SOPA, or the Stop Online Piracy Act, has been prominent in certain parts of the news of late. Introduced in the USA House Of Representatives back in October, it attempts to curb the actions of internet pirates by, it seems, curbing the actions of pretty much everyone. Or that’s what its critics would have you believe.
It would ban online adertising on sites deemed to be piracy distributors, get their listings deleted from search engines, even remove their DNS listings from servers so that users would be unable to visit the sites in question. And streaming copyright material could be punished by five years in jail.
Critics say that this bill would ban proxy servers that hide internet identities and global position – the same systems that allows the Arab Spring uprisings to happen. And that this will set a precedent for further internet censorship, both in the US and abroad.
By making internet services responsible for copyright violations, rather than individual abuses, the likes of YouTube, Vimeo, Flickr, Twitter, Tumblr, Facebook, eBay, Etsy and more may not be able to stay in business – while actual pirates would find a way around it.
A number of businesses have declared their support to the bill – sometimes to their detriment. GoDaddy walked back their support for this specific bill, after Wikipedia threatened to remove all their domain names from GoDaddy’s registration service.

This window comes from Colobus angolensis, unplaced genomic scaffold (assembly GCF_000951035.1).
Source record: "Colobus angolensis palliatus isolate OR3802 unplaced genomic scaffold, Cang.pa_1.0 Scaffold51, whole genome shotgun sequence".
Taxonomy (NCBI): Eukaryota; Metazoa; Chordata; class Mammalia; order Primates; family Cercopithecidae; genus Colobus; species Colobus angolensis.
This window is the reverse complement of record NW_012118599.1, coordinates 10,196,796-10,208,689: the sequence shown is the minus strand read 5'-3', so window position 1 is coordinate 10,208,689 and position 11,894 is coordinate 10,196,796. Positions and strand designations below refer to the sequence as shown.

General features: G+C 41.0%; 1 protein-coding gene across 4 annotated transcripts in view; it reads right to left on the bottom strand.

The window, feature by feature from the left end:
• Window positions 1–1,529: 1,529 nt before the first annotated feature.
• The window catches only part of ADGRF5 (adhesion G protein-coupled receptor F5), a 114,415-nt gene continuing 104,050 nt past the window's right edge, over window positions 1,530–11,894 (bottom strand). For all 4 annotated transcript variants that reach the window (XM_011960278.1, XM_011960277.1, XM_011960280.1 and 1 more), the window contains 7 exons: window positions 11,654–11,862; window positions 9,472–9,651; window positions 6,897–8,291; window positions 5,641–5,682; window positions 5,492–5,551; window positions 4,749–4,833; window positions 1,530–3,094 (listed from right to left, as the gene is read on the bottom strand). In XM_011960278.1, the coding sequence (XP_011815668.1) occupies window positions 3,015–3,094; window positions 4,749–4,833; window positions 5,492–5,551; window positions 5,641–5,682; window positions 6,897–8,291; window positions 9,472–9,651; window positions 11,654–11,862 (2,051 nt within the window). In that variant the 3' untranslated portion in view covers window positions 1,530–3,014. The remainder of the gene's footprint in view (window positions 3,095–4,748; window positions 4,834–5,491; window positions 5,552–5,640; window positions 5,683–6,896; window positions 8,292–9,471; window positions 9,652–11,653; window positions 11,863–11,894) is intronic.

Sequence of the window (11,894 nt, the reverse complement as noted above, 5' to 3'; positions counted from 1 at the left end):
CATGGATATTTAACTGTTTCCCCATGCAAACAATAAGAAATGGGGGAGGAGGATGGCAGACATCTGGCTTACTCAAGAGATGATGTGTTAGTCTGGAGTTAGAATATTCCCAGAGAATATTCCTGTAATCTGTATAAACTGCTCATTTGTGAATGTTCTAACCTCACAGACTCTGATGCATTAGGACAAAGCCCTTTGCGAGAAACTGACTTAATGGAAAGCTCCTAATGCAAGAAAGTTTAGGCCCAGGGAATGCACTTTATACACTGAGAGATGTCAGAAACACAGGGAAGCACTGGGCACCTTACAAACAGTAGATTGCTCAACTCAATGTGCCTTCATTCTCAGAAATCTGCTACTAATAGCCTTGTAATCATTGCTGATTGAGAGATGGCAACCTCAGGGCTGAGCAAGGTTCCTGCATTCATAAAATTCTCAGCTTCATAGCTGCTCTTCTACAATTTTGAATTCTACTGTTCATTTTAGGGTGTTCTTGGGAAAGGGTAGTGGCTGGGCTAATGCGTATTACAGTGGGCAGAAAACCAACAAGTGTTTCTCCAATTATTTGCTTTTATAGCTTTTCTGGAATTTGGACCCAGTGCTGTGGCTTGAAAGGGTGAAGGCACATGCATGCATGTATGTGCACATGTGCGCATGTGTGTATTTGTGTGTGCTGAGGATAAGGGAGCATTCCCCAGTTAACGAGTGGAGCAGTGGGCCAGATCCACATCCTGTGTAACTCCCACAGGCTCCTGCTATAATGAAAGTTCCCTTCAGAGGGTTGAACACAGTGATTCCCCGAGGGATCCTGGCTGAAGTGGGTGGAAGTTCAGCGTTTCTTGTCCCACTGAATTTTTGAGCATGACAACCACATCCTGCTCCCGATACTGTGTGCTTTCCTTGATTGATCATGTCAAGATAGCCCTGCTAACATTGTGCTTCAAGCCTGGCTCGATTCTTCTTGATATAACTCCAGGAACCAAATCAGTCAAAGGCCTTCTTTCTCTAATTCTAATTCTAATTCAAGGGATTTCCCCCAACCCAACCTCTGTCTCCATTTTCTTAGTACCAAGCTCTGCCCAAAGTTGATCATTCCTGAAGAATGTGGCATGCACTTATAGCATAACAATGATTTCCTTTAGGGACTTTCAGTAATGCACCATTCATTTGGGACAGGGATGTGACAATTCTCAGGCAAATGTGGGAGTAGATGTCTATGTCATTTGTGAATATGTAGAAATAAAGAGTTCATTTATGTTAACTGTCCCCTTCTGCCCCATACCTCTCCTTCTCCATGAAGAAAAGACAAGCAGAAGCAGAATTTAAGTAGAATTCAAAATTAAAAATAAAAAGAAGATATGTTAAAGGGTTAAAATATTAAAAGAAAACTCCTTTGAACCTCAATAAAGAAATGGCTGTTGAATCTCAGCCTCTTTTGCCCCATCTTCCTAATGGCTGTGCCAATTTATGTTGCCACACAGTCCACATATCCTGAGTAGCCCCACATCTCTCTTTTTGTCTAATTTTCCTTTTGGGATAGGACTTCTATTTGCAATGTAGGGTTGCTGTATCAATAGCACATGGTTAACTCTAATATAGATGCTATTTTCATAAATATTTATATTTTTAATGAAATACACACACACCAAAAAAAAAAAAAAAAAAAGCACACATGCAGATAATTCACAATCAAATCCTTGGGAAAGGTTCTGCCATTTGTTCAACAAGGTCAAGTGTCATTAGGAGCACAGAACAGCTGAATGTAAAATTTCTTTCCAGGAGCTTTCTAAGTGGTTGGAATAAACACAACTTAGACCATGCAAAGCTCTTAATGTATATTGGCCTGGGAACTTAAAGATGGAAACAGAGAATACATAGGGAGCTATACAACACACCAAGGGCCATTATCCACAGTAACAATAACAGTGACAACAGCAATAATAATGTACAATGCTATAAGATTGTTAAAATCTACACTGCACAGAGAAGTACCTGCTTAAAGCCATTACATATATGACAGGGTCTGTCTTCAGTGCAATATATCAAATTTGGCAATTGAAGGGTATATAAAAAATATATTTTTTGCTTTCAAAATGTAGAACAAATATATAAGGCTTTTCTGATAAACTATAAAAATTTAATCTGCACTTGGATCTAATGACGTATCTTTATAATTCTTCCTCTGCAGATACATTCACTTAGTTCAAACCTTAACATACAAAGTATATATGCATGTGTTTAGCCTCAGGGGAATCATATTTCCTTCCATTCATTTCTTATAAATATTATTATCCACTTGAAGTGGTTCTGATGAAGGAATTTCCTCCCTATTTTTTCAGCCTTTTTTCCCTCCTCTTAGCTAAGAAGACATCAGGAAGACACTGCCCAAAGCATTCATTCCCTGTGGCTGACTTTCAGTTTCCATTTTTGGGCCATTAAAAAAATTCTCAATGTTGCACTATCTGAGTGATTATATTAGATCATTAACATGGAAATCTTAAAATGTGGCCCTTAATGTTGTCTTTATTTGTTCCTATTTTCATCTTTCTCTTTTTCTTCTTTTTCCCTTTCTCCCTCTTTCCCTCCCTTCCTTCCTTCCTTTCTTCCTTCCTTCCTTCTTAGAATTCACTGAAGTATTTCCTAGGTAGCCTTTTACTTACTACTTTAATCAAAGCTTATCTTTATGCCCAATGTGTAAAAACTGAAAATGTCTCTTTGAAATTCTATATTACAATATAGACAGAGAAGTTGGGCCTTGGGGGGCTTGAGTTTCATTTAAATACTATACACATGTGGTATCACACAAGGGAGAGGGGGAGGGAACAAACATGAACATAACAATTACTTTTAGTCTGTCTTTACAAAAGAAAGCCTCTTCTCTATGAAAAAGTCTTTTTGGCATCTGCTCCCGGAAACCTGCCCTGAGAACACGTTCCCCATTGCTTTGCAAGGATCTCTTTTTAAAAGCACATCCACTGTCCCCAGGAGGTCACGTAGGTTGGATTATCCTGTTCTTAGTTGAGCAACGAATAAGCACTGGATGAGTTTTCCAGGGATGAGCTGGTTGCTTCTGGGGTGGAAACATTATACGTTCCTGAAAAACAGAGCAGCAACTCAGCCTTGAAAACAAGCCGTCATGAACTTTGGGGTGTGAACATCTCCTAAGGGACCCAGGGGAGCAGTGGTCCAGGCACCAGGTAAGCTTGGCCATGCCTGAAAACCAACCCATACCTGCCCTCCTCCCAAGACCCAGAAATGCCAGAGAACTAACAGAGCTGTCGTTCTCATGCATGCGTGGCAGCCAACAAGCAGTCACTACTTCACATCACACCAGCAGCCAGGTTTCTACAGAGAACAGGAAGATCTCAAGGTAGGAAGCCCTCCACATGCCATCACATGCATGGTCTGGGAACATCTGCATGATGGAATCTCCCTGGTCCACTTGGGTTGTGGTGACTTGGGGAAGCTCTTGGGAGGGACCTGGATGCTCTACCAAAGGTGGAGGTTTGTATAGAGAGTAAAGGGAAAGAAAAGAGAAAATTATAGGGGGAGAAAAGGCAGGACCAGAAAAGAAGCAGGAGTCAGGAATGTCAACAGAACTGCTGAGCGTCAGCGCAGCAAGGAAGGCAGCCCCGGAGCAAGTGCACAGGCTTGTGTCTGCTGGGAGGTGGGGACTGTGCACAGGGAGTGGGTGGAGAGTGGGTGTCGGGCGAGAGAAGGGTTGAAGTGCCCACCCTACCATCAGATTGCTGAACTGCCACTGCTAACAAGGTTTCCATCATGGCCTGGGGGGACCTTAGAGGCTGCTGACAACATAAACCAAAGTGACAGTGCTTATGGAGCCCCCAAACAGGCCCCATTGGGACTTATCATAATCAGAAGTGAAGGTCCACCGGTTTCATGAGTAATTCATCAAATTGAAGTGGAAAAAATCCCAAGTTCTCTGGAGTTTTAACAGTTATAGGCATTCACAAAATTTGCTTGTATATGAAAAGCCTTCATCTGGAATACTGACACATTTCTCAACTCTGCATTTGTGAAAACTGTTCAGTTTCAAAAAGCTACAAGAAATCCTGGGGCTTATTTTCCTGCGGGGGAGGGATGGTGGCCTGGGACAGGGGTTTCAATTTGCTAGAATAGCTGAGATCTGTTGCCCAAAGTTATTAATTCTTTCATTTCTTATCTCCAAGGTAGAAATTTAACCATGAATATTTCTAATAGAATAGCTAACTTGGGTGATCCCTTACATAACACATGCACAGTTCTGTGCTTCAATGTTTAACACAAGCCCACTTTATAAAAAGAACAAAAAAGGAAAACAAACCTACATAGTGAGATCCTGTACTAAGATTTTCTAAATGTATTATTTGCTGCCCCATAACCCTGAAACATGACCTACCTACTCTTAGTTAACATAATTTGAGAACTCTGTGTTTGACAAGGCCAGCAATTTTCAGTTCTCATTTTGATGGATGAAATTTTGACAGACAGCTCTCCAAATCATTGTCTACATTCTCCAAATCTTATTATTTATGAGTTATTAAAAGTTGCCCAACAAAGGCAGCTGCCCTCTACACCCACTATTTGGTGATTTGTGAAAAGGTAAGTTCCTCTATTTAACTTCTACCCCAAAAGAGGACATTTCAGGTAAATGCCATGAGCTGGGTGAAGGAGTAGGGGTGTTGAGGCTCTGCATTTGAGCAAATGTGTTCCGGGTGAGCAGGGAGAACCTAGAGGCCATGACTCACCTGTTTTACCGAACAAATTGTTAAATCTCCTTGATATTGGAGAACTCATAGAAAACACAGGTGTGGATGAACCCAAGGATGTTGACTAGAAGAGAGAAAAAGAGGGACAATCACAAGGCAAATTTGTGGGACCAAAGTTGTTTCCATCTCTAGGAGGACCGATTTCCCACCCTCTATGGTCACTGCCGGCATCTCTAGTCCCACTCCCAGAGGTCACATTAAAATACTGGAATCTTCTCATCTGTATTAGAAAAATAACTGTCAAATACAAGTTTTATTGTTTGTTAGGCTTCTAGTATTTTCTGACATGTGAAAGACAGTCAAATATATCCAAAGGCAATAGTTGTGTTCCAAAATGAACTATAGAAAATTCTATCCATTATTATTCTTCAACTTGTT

Well, now it’s time for the internet to turn on Marvel. Who, along with their parent company Disney, have come out in support of this bill. They are the only specific comic book publisher to have done so, although they are joined by comic-publishing book publishers like Hachette, Macmillan, Harper Collins, Penguin and Random House, and by DC Entertainment’s parent company Time Warner.
I have outlined to a number of publishers an effective way in which comic book piracy could be curtailed in a matter of months. To date, only Dark Horse seemed interested, but the only significant action I’ve seen is against specific blogs posting links to download sites, and then usually only by Marvel. Said sites usually pop up again under a different name and the whole cycle repeats.
SOPA seems to be the use of a rather large sledgehammer to crunch what, at least in comic books, is a very small gnat that could actually be settled with one small squirt of insect spray. If someone was just willing to use it…
- Action Lab Puts Five Million Comics In The Classroom, Announces Kid Sherlock, Albert Einstein: Time Mason, Stray, Midnight Tiger And The Ghost, The Owl - April 27, 2017
- Heading Towards 100,000 For X-O Manowar #1’s Third Printing - April 27, 2017
- Leo Baxendale, Creator Of The Bash Street Kids, Dies At 86 - April 27, 2017
- Bumping The Numbers On The 25-Cent Saga #43 By Bryan K Vaughan And Fiona Staples - April 27, 2017
- Exclusive: A Few DC Covers For May, From Gary Frank To Frank Cho To Jim Lee To Emanuela Lupacchino To Jenny Frison - April 27, 2017